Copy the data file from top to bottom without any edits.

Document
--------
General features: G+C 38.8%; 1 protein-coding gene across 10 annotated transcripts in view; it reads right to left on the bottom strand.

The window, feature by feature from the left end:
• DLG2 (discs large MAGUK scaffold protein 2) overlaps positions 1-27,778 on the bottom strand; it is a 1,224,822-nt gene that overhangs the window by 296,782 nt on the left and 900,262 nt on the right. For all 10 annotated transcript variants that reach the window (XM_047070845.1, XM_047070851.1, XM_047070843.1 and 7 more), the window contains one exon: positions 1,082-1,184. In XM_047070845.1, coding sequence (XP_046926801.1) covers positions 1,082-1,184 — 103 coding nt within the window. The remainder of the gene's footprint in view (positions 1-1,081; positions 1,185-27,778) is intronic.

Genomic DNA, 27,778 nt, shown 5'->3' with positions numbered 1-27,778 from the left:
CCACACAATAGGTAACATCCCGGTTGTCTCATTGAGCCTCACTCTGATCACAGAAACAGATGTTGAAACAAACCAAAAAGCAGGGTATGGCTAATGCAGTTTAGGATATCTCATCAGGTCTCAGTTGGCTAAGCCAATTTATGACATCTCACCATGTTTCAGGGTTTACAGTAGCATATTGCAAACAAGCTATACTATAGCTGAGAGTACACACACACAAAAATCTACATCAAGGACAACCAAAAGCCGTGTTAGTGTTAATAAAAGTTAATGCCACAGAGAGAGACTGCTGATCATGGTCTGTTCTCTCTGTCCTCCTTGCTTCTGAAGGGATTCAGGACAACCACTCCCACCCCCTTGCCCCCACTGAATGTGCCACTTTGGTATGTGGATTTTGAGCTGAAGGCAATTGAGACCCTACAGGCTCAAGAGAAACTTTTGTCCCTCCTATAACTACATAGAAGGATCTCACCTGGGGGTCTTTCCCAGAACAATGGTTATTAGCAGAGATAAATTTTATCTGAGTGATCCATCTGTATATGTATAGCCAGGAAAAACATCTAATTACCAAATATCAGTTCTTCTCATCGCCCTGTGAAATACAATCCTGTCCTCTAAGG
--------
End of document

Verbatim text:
General features: G+C 38.8%; 1 protein-coding gene across 10 annotated transcripts in view; it reads right to left on the bottom strand.

The window, feature by feature from the left end:
• DLG2 (discs large MAGUK scaffold protein 2) overlaps positions 1-27,778 on the bottom strand; it is a 1,224,822-nt gene that overhangs the window by 296,782 nt on the left and 900,262 nt on the right. For all 10 annotated transcript variants that reach the window (XM_047070845.1, XM_047070851.1, XM_047070843.1 and 7 more), the window contains one exon: positions 1,082-1,184. In XM_047070845.1, coding sequence (XP_046926801.1) covers positions 1,082-1,184 — 103 coding nt within the window. The remainder of the gene's footprint in view (positions 1-1,081; positions 1,185-27,778) is intronic.

Genomic DNA, 27,778 nt, shown 5'->3' with positions numbered 1-27,778 from the left:
CCACACAATAGGTAACATCCCGGTTGTCTCATTGAGCCTCACTCTGATCACAGAAACAGATGTTGAAACAAACCAAAAAGCAGGGTATGGCTAATGCAGTTTAGGATATCTCATCAGGTCTCAGTTGGCTAAGCCAATTTATGACATCTCACCATGTTTCAGGGTTTACAGTAGCATATTGCAAACAAGCTATACTATAGCTGAGAGTACACACACACAAAAATCTACATCAAGGACAACCAAAAGCCGTGTTAGTGTTAATAAAAGTTAATGCCACAGAGAGAGACTGCTGATCATGGTCTGTTCTCTCTGTCCTCCTTGCTTCTGAAGGGATTCAGGACAACCACTCCCACCCCCTTGCCCCCACTGAATGTGCCACTTTGGTATGTGGATTTTGAGCTGAAGGCAATTGAGACCCTACAGGCTCAAGAGAAACTTTTGTCCCTCCTATAACTACATAGAAGGATCTCACCTGGGGGTCTTTCCCAGAACAATGGTTATTAGCAGAGATAAATTTTATCTGAGTGATCCATCTGTATATGTATAGCCAGGAAAAACATCTAATTACCAAATATCAGTTCTTCTCATCGCCCTGTGAAATACAATCCTGTCCTCTAAGG